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Low-Wealth Minority Enterprises and Access to Financial Resources for Start-Up Activities


  • Colleen Casey

    (University of Texas at Arlington, Arlington, TX, USA)


The role new start-ups may play in the economic recovery has been thrust into the political limelight, with a number of policy makers and advocates calling for network interventions to stimulate and foster an environment conducive to their growth and development. However, the design and implementation of these policies may have differential effects for low-wealth minority enterprises. In this article, the author draws on social resource theory to conceptualize the effects of social networks on access to financial resources. The findings suggest that disparities do exist among low-wealth minority enterprises in the amount of social resources they possess as well as in the formal financial resources obtained. Low-wealth minority enterprises that do obtain a higher level of formal financial resources have upward connections to those that possess greater social resources. The research has implications for the design and implementation of policies geared toward low-wealth minority entrepreneurs.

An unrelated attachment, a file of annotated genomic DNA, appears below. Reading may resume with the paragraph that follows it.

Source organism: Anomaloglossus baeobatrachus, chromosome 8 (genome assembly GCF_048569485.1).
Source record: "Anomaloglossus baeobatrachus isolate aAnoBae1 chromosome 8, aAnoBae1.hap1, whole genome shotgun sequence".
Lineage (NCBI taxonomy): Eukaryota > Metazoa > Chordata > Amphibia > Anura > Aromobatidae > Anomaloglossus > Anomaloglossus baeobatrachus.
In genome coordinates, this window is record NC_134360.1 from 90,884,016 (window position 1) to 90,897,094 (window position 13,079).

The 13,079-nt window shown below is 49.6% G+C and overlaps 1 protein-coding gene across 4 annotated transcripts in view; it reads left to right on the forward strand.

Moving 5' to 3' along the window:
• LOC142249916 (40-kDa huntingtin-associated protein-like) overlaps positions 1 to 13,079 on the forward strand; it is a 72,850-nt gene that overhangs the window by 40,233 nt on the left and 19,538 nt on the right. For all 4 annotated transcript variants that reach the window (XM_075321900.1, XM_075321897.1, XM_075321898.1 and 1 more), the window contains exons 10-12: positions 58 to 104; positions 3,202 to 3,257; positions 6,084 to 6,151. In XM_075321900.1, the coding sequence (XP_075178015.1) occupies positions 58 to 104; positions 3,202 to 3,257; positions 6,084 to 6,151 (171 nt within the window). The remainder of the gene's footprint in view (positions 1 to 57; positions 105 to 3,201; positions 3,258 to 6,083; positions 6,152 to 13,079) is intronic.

Suggested Citation

  • Colleen Casey, 2012. "Low-Wealth Minority Enterprises and Access to Financial Resources for Start-Up Activities," Economic Development Quarterly, , vol. 26(3), pages 252-266, August.
  • Handle: RePEc:sae:ecdequ:v:26:y:2012:i:3:p:252-266

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    References listed on IDEAS

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    Cited by:

    1. Zhang, Yanlong, 2015. "The contingent value of social resources: Entrepreneurs' use of debt-financing sources in Western China," Journal of Business Venturing, Elsevier, vol. 30(3), pages 390-406.
    2. Zhang, Yanlong & Zhou, Xiaoyu & Lei, Wei, 2017. "Social Capital and Its Contingent Value in Poverty Reduction: Evidence from Western China," World Development, Elsevier, vol. 93(C), pages 350-361.


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